said self-sustaining building member is load bearing.
9. The self-sustaining building member according to claim 1, wherein
said adhesive tape strips fill the interior volumes of their joints and bond their respective adjacent surfaces of said shaped solids; and
each tape joint has a width substantially corresponding to the thickness of its adhesive tape strip.
10. The self-sustaining building member according to claim 1, wherein
one adhesive side of said tape strip bonds one surface of one shaped solid, and the opposite adhesive side of said tape strip bonds an opposite surface of an adjacent shaped solid thereby forming said tape joint.
11. The self-sustaining building member according to claim 10, wherein
said adhesive on said tape strips consists of an acrylic, copolimeric, pressure-responsive adhesive matrix and of glass microbubbles dispersed throughout the matrix.
12. A building process comprising the steps of
a) selecting a number of adjacent, separate, shaped solids as needed for constructing a self-sustaining building member;
b) selecting a corresponding number of flexible double-sided adhesive tape strips; and
c) bonding said shaped solids with said adhesive tape strips so as to construct said self-sustaining building member with a pattern of adhesive tape joints between said adjacent shaped solids, and with said adhesive tape strips being substantially entirely confined inside said joints.
13. The building process according to claim 12, wherein
said self-sustaining building member is a wall.
14. The building process according to claim 13, wherein
said shaped solids are building blocks.
15. The building process according to claim 14, wherein
said building blocks are glass blocks.
16. The building process according to claim 15, wherein
each glass block has spaced-apart front and rear faces, and each face has peripheral edge surfaces; and
said adhesive tape strips bonding adjacent edge surfaces.
17. The building process according to claim 14, wherein
said building blocks are made of materials used for constructing three-dimensional building members of various shapes.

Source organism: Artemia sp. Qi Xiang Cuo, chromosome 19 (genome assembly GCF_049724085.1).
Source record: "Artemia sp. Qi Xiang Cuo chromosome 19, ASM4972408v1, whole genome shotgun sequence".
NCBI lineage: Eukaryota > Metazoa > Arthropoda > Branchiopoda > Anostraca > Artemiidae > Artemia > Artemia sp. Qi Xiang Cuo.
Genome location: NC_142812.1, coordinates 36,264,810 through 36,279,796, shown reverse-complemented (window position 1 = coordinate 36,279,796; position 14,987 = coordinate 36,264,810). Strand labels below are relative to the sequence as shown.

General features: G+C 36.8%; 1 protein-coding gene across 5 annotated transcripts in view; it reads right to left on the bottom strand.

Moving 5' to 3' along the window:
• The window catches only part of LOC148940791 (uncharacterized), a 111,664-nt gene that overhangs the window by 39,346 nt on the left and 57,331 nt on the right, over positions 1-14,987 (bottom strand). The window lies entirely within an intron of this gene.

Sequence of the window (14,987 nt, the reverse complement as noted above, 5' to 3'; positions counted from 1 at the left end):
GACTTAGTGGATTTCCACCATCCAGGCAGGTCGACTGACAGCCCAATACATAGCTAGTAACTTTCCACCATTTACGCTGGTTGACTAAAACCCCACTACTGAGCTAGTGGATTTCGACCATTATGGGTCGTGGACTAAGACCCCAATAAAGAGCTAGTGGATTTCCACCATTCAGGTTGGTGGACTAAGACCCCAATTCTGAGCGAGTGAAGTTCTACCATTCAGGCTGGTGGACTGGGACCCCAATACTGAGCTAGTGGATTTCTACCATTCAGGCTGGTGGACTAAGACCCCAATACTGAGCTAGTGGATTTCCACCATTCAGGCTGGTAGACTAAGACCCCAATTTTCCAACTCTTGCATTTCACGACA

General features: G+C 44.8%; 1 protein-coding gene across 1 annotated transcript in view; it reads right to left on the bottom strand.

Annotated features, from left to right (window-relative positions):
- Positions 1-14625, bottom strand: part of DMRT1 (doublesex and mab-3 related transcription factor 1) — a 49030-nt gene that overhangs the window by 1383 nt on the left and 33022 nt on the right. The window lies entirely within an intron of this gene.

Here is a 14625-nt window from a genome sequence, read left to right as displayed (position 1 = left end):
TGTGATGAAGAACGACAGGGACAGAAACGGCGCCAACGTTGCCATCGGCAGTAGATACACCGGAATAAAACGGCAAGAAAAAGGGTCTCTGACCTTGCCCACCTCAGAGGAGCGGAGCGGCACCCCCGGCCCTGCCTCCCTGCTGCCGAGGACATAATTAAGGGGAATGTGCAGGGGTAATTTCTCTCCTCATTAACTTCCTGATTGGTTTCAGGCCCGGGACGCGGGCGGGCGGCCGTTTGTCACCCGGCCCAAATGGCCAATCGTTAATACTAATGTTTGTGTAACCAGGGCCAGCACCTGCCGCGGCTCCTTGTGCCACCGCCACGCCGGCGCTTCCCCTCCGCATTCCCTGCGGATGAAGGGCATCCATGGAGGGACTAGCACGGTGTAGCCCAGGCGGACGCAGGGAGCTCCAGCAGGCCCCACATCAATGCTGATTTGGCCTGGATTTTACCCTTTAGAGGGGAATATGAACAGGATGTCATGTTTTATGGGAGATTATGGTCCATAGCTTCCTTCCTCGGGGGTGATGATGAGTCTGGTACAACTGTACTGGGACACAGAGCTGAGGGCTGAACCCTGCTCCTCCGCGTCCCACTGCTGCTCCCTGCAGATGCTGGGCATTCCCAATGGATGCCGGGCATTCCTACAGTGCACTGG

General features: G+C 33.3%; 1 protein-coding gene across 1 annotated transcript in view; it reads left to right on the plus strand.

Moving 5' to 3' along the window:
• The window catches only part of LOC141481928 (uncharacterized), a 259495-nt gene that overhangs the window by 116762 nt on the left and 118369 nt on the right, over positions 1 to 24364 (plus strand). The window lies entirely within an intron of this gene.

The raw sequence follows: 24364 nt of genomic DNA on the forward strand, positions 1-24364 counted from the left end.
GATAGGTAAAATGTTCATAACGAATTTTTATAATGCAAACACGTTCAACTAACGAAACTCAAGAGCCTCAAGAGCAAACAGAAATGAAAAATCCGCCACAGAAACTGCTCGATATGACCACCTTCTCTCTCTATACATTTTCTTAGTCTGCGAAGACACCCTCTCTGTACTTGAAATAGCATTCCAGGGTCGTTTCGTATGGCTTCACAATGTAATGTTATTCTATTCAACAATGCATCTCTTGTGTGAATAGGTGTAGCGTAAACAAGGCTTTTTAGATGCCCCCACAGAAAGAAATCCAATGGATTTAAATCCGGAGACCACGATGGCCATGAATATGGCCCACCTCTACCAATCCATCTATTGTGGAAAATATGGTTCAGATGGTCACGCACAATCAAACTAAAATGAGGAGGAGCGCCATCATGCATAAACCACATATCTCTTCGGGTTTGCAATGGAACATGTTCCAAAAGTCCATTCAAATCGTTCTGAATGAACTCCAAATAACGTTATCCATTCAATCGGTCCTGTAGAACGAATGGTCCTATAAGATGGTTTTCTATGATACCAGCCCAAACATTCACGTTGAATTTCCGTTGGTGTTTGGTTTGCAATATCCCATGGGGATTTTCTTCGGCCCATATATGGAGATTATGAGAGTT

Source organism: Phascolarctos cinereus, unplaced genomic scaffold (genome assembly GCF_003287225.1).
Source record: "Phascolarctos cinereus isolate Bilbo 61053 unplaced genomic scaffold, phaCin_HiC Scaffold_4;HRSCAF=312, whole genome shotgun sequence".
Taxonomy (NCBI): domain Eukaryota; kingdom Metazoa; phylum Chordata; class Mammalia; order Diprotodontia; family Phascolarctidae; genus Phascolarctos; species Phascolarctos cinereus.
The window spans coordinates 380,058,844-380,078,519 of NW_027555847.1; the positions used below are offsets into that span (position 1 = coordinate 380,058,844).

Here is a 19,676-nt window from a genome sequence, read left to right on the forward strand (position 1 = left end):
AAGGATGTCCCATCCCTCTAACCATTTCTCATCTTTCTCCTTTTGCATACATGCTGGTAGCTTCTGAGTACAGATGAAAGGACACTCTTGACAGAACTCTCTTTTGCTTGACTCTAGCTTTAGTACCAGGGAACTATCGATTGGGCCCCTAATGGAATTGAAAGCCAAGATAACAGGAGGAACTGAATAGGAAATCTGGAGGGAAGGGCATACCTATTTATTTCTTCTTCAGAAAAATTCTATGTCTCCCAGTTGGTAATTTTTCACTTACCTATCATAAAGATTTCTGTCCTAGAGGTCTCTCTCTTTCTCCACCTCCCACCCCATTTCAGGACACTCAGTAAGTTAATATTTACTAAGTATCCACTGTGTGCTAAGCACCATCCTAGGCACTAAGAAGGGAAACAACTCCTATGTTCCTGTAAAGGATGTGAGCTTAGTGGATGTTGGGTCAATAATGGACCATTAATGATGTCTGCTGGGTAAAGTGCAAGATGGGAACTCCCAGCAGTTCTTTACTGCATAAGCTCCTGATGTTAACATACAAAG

18. The building process according to claim 12, wherein
said adhesive tape strips are pressure-responsive.
19. The building process according to claim 12, wherein
said self-sustaining building member is load bearing.
20. The building process according to claim 12, and
said adhesive tape strips fill the interior volumes of their joints and bond their respective adjacent surfaces of said shaped solids; and
each tape joint has a width substantially corresponding to the thickness of its adhesive tape strip.
21. The building process according to claim 12, wherein
one adhesive side of said tape strip bonds one surface of one shaped solid, and the opposite adhesive side of said tape strip bonds an opposite surface of an adjacent shaped solid thereby forming said tape joint.
22. The building process according to claim 21, wherein
said adhesive on said tape strips consists of an acrylic, copolimeric, pressure-responsive adhesive matrix and of glass microbubbles dispersed throughout the matrix.
US09482600 2000-01-14 2000-01-14 Bonding building blocks using adhesive tapes Expired - Fee Related US6331337B1 (en)

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Cited By (4)

* Cited by examiner, † Cited by third party
Publication number Priority date Publication date Assignee Title
US6578332B2 (en) * 2000-12-14 2003-06-17 Todd E. Bushberger Foundation seal
WO2008075121A1 (en) * 2006-12-19 2008-06-26 Brickgel Llc Modular building element comprising a frame and oppositely disposed panels
RU2505649C2 (en) * 2011-12-20 2014-01-27 Владимир Павлович Парамеев Method of interior finishing for rooms and blocks for its implementation
US9200447B1 (en) 2013-02-08 2015-12-01 Concrete and Foam Structures, LLC Prestressed modular foam structures

Citations (3)

* Cited by examiner, † Cited by third party
Publication number Priority date Publication date Assignee Title
US2197132A (en) * 1938-02-17 1940-04-16 Lougheed Victor Reinforced plastic structure and method of making same
GB1099714A (en) * 1964-04-18 1968-01-17 Interplac S L Method of forming decorative facings
US4774793A (en) * 1986-03-24 1988-10-04 Emil Mayer Glass block panel construction and device for use in same

Patent Citations (3)

* Cited by examiner, † Cited by third party
Publication number Priority date Publication date Assignee Title
US2197132A (en) * 1938-02-17 1940-04-16 Lougheed Victor Reinforced plastic structure and method of making same
GB1099714A (en) * 1964-04-18 1968-01-17 Interplac S L Method of forming decorative facings
US4774793A (en) * 1986-03-24 1988-10-04 Emil Mayer Glass block panel construction and device for use in same

Cited By (4)

* Cited by examiner, † Cited by third party
Publication number Priority date Publication date Assignee Title
US6578332B2 (en) * 2000-12-14 2003-06-17 Todd E. Bushberger Foundation seal
WO2008075121A1 (en) * 2006-12-19 2008-06-26 Brickgel Llc Modular building element comprising a frame and oppositely disposed panels
RU2505649C2 (en) * 2011-12-20 2014-01-27 Владимир Павлович Парамеев Method of interior finishing for rooms and blocks for its implementation
US9200447B1 (en) 2013-02-08 2015-12-01 Concrete and Foam Structures, LLC Prestressed modular foam structures